Weekly Round up 16/12/12

News in Brief

Alan Milburn Speech and responses

The week’s big news was Alan Milburn’s speech on child poverty in his role as the Independent Reviewer on Social Mobility and Child Poverty. The speech got a lot of press coverage with a number of commentators and organisations offering their views including the IEA (which drew this response from CPAG), Barnardo’s and IPPR . Predictably, some of these attempted to focus on the issue of measurement and others advocated a new approach. A brief response came from the party who introduced the Child Poverty Bill

Employment and labour

The latest unemployment figures were released on Wednesday  which made for dissapointing reading for the region. Research by the TUC suggested that it was the low paid earners who are most at risk of long term unemployment and the North East has the lowest average earnings in England. Neil O’Brien highlighted the fact that the UK has more children living in workless households than anywhere else in Europe and Alan Milburn suggested that applicants ‘social class’ should be recorded to ‘shine a light’ on mobility, although presumably everyone would tick ‘middle class’? No? In news that wasn’t as widely reported, a business man from Bristol said “I don’t accept that in a country as civilised as the United Kingdom we have to have poverty, that we have to have unemployment” and wants Bristol to be the first city in the UK that ‘does away with poverty.’

Childcare

The Resolution Foundation released a report at the start of the week highlighting the potential economic benefit of providing free universal childcare to increase female employment. The report raised a number of important issues, especially around the quality of part time jobs and the flexibility required for employees with caring responsibilities but the quality of childcare on offer was not mentioned. Affordable – even free – childcare will not encourage mums back into the workplace if it is not of a sufficient quality. I also thought the report raises an important question of how we see ‘stay at home’ mums as possible ‘solutions’ to poverty and low-income. Are stay at home mothers best viewed as a wasted economic resource – an ‘opportunity for growth we can’t afford to pass up’? And should the government facilitate them returning to work or should the government facilitate them staying at home to act as the primary care-giver to their children?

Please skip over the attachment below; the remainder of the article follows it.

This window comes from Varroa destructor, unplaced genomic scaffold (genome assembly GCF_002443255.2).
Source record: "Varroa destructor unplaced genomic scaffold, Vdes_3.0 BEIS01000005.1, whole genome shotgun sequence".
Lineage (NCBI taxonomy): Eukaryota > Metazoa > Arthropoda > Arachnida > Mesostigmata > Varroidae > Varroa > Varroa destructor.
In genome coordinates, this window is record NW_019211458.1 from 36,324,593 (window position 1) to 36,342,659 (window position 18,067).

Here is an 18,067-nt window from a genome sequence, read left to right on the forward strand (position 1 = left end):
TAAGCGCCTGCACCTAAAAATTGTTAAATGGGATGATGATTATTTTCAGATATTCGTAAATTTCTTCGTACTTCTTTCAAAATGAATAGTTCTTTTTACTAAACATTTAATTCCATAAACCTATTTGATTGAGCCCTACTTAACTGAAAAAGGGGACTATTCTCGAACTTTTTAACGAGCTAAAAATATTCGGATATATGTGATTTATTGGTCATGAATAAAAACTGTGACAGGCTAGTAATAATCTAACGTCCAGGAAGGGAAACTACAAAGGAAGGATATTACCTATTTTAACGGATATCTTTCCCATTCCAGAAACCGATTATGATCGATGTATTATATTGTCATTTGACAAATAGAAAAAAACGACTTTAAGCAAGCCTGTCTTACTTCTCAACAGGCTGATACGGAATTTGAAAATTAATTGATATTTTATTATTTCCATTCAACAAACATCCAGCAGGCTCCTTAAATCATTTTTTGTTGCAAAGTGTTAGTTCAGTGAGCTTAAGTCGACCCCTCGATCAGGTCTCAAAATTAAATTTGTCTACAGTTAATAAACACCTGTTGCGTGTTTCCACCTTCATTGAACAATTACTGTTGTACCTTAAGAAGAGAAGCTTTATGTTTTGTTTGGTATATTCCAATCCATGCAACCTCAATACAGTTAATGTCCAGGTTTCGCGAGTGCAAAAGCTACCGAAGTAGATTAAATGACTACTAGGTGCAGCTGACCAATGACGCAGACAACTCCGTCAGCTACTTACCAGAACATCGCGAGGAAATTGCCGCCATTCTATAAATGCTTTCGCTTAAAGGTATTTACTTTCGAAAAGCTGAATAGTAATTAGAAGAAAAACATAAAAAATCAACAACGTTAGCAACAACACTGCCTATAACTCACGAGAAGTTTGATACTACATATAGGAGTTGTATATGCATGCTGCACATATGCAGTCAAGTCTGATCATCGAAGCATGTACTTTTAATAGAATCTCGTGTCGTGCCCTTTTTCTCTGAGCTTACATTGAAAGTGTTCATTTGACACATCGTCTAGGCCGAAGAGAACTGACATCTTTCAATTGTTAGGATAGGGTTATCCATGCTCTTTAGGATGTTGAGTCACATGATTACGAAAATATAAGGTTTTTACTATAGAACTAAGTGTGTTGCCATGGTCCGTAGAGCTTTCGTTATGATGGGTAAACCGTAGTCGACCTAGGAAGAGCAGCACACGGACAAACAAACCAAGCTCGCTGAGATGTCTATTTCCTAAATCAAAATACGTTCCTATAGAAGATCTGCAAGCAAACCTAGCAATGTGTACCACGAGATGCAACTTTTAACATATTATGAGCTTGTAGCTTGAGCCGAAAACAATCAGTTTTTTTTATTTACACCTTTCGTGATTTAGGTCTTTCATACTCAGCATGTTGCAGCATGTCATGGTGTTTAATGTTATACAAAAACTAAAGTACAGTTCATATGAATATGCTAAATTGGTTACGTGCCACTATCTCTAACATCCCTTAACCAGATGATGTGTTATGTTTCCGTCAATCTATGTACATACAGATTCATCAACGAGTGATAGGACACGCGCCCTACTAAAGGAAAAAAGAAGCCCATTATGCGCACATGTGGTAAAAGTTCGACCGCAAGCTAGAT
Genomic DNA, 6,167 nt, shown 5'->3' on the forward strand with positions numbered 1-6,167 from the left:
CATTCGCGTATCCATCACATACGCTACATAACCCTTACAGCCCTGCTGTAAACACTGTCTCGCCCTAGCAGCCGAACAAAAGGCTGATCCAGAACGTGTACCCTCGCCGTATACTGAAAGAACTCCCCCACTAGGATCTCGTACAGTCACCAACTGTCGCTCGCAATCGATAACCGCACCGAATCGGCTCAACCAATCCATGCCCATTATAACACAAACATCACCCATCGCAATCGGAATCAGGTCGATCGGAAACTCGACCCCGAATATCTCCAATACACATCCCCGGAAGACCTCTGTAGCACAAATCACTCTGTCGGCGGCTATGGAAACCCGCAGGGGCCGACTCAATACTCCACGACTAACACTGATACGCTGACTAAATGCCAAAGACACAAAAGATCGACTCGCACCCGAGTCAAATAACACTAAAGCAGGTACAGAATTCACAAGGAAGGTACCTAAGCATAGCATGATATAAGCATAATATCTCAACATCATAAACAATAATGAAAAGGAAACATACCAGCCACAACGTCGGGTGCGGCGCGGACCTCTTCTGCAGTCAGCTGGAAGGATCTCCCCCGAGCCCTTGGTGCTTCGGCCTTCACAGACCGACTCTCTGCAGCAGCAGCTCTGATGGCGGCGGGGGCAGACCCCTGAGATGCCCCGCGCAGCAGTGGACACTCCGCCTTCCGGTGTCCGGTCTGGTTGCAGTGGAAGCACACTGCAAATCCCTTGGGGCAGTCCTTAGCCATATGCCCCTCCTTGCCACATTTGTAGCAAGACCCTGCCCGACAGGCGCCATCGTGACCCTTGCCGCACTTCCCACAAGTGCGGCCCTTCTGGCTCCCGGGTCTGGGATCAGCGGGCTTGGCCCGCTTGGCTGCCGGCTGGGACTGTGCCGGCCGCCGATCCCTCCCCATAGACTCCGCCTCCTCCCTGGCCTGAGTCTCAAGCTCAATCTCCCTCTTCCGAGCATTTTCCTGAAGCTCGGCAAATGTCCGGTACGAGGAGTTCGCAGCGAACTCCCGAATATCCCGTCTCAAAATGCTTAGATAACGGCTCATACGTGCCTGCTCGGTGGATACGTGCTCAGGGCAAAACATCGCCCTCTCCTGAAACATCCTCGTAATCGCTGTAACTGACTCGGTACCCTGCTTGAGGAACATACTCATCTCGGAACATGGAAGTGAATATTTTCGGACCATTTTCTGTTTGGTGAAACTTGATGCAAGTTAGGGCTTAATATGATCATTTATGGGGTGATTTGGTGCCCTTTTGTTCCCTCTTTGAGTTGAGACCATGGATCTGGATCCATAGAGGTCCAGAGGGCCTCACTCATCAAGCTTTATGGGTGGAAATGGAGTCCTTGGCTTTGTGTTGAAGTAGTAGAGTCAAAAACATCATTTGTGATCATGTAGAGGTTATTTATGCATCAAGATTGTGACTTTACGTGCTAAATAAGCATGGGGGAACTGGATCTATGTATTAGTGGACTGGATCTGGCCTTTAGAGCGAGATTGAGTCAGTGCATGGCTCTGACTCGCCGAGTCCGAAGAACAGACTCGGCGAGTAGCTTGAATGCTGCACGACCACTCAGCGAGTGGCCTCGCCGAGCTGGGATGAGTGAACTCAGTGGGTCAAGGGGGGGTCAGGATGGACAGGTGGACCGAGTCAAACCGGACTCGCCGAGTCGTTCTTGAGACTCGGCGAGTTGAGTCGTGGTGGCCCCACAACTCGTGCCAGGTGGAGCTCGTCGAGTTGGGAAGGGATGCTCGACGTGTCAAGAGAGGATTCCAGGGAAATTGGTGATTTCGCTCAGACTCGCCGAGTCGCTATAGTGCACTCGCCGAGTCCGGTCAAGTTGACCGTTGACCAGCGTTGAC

Welfare Reform

Cuts to disabled children’s allowances were agreed in the House of Lords this week – more detailed and useful information can be found from the Family Action website. Westminster Council announced the idea of ‘civic contracts’ to qualify for social housing and other benefits whilst, in a potential reform not yet proposed by the Coalition, some researchers suggested that the top rate of tax could be as high as 83% before it had an adverse impact on a country’s economic growth.

Education

News that the Pupil Premium will be extended to all pupils who have registered for Free School Meals over the last 6 years was announced this week. Two teachers union reps offered different perspectives on the news with one calling it “just a redistribution of a shrinking pot of resources to England’s schools”

The Resolution Foundation published research measuring the school readiness of children on low to middle incomes, showing that it isn’t just the poorest children who are ‘behind’ children from higher income families in terms of vocabulary skills.

“Problem Families”

In a speech on Thursday, David Cameron set about tackling the ‘responsibility deficit’  by announcing around £450 million to work with ‘problem families’ and a programme involving ‘troubleshooters’. You can watch the speech here. Earlier in the week Eric Pickles used the opportunity to suggest that “Worklessness has been passed down from generation to generation” and that a small ‘hardcore’ of families cost the ‘taxpayer about £9 billion per year. One police blogger suggested that ‘it’s a lifestyle choice’ and a ‘gravy train’ and, by late Thursday, questions had begun to emerge about the funding for the project, with Factcheck from Channel 4 also questioning the figures involved and The Telgraph likening his speech to one made by Tony Blair five years earlier

International

An interesting article from Gary Younge on the rise of poverty in America – ‘Land of the free, home of the hungry’

General comment

In other news this week, Alison Garnham, Chief Executive of Child Poverty Action Group wrote two articles about the current situation facing poor families and the two separate narratives on child poverty within the government, Zoe Williams discussed the link between poverty and obesity and Julia Unwin, Chief Executive of Joseph Rowntree Foundation, argued that poverty shouldn’t be a fact of life in the UK.

Graphic of the week

Income Threshold Approach – with all of the discussions about the best or most appropriate measures of poverty, this interactive tool form the Poverty and Social Exclusion team is as good a way as I’ve seen of explaining the merits of the 60% median income level as a measure.

Signpost of the week

The Impossible Hamster – quite difficult and probably not necessary to describe it in much detail.

Finally, this is likely to be the last round up of news this year as we won’t ba raound much next week. There may be time for one more blog about recent discussions about the need for a ‘new’ approach to child poverty and increasing levels providing ‘evidence’ that previous ‘narrow’ approaches have failed, so please check back before the end of next week.

I would, however, on behalf of the Commission, like to thank everyone for their help and support over the last year andwe look forward to working with many of you in the coming twelve months.

We wish you and your families a Merry Christmas and a Happy New Year.

Kind regards,

Steve

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